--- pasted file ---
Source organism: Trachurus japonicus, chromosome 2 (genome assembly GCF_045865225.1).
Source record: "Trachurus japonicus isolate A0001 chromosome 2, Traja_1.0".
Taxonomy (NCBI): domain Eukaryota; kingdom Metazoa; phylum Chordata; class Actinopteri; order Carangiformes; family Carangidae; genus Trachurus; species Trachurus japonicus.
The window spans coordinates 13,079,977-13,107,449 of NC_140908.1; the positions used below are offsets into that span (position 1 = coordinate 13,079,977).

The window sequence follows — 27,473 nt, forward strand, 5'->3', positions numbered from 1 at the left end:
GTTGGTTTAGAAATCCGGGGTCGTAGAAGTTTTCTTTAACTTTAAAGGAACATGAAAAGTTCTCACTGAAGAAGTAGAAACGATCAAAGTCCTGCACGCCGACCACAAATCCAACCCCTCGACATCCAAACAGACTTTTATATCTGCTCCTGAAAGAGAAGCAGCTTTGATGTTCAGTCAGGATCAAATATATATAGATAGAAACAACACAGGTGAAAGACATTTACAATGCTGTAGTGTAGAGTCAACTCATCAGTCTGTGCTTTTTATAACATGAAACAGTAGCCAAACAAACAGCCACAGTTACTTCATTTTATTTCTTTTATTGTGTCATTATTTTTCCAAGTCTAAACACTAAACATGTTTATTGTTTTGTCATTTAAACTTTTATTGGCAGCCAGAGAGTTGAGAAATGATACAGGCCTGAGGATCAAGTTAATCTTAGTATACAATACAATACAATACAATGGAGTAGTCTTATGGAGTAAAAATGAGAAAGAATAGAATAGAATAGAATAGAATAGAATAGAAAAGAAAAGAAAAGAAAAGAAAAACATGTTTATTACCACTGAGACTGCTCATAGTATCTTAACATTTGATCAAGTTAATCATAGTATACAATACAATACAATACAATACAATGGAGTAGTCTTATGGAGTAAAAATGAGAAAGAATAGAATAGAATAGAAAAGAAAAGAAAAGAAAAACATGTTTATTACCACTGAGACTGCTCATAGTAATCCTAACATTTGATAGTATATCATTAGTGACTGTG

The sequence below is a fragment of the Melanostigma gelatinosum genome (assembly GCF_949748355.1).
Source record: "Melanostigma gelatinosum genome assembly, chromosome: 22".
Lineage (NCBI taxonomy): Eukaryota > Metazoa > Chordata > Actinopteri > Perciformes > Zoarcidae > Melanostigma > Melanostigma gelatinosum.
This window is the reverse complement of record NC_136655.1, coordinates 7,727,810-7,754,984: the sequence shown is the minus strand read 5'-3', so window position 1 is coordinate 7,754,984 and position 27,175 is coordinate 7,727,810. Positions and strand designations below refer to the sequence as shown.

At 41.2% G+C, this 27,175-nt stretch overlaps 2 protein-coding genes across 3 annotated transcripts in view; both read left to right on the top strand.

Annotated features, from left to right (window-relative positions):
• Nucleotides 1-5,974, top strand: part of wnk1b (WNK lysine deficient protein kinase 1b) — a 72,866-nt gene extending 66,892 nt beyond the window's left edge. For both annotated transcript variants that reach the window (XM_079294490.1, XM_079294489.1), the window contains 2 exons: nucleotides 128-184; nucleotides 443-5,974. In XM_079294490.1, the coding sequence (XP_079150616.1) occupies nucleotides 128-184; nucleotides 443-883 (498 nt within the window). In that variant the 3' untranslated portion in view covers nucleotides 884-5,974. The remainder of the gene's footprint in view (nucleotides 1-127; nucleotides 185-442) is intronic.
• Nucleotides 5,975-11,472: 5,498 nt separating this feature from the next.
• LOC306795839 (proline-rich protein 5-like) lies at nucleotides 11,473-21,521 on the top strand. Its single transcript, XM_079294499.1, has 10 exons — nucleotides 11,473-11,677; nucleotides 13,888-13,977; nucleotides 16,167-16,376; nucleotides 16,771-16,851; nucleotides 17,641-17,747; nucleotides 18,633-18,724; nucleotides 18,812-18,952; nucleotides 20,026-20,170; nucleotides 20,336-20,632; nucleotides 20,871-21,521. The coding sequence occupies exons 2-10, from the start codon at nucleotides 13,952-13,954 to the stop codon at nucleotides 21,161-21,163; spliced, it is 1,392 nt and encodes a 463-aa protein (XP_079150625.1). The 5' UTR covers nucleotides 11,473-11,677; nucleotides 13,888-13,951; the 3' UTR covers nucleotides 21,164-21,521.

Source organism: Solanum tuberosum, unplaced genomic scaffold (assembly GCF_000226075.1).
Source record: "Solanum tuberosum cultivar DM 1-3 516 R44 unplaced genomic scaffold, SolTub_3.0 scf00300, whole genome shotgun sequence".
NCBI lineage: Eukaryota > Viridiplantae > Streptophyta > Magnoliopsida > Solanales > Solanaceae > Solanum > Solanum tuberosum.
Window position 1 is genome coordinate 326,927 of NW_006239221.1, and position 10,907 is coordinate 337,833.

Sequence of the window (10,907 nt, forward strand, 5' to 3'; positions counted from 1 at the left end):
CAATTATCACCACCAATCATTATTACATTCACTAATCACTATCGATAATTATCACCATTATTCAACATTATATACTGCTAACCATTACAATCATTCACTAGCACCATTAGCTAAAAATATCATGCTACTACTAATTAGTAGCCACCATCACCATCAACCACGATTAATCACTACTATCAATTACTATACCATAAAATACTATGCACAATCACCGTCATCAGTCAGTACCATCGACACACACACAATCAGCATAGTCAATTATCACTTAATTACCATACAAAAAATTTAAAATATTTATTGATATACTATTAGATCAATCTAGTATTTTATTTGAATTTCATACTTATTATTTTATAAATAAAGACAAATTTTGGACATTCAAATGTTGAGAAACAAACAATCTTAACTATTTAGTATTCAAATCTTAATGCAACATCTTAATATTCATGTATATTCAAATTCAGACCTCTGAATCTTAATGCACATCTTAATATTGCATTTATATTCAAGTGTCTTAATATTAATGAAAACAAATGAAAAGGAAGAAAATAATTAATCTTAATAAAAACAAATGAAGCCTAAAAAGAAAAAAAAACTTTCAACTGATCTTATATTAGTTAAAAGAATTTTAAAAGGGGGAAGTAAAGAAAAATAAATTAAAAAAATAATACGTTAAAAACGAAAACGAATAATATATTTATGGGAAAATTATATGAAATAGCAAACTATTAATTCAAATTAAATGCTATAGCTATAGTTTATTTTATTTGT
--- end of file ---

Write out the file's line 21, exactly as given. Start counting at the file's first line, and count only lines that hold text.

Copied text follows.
CAATTATCACCACCAATCATTATTACATTCACTAATCACTATCGATAATTATCACCATTATTCAACATTATATACTGCTAACCATTACAATCATTCACTAGCACCATTAGCTAAAAATATCATGCTACTACTAATTAGTAGCCACCATCACCATCAACCACGATTAATCACTACTATCAATTACTATACCATAAAATACTATGCACAATCACCGTCATCAGTCAGTACCATCGACACACACACAATCAGCATAGTCAATTATCACTTAATTACCATACAAAAAATTTAAAATATTTATTGATATACTATTAGATCAATCTAGTATTTTATTTGAATTTCATACTTATTATTTTATAAATAAAGACAAATTTTGGACATTCAAATGTTGAGAAACAAACAATCTTAACTATTTAGTATTCAAATCTTAATGCAACATCTTAATATTCATGTATATTCAAATTCAGACCTCTGAATCTTAATGCACATCTTAATATTGCATTTATATTCAAGTGTCTTAATATTAATGAAAACAAATGAAAAGGAAGAAAATAATTAATCTTAATAAAAACAAATGAAGCCTAAAAAGAAAAAAAAACTTTCAACTGATCTTATATTAGTTAAAAGAATTTTAAAAGGGGGAAGTAAAGAAAAATAAATTAAAAAAATAATACGTTAAAAACGAAAACGAATAATATATTTATGGGAAAATTATATGAAATAGCAAACTATTAATTCAAATTAAATGCTATAGCTATAGTTTATTTTATTTGT